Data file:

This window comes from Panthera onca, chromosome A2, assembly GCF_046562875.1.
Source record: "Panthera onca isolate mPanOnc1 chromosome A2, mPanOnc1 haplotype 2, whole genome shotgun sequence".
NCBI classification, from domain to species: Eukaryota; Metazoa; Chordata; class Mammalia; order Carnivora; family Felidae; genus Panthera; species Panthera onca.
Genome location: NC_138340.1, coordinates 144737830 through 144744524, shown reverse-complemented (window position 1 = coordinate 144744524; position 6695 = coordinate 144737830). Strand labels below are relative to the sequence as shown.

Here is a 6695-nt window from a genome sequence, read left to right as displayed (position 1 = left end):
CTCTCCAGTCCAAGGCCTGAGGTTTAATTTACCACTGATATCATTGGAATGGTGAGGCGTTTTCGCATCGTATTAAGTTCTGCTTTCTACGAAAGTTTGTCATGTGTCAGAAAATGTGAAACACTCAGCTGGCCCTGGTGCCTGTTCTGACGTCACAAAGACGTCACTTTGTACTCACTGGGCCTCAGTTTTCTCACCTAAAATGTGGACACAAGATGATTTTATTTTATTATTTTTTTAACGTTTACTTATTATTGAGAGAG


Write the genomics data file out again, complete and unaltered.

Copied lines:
This window comes from Panthera onca, chromosome A2, assembly GCF_046562875.1.
Source record: "Panthera onca isolate mPanOnc1 chromosome A2, mPanOnc1 haplotype 2, whole genome shotgun sequence".
NCBI classification, from domain to species: Eukaryota; Metazoa; Chordata; class Mammalia; order Carnivora; family Felidae; genus Panthera; species Panthera onca.
Genome location: NC_138340.1, coordinates 144737830 through 144744524, shown reverse-complemented (window position 1 = coordinate 144744524; position 6695 = coordinate 144737830). Strand labels below are relative to the sequence as shown.

Here is a 6695-nt window from a genome sequence, read left to right as displayed (position 1 = left end):
CTCTCCAGTCCAAGGCCTGAGGTTTAATTTACCACTGATATCATTGGAATGGTGAGGCGTTTTCGCATCGTATTAAGTTCTGCTTTCTACGAAAGTTTGTCATGTGTCAGAAAATGTGAAACACTCAGCTGGCCCTGGTGCCTGTTCTGACGTCACAAAGACGTCACTTTGTACTCACTGGGCCTCAGTTTTCTCACCTAAAATGTGGACACAAGATGATTTTATTTTATTATTTTTTTAACGTTTACTTATTATTGAGAGAG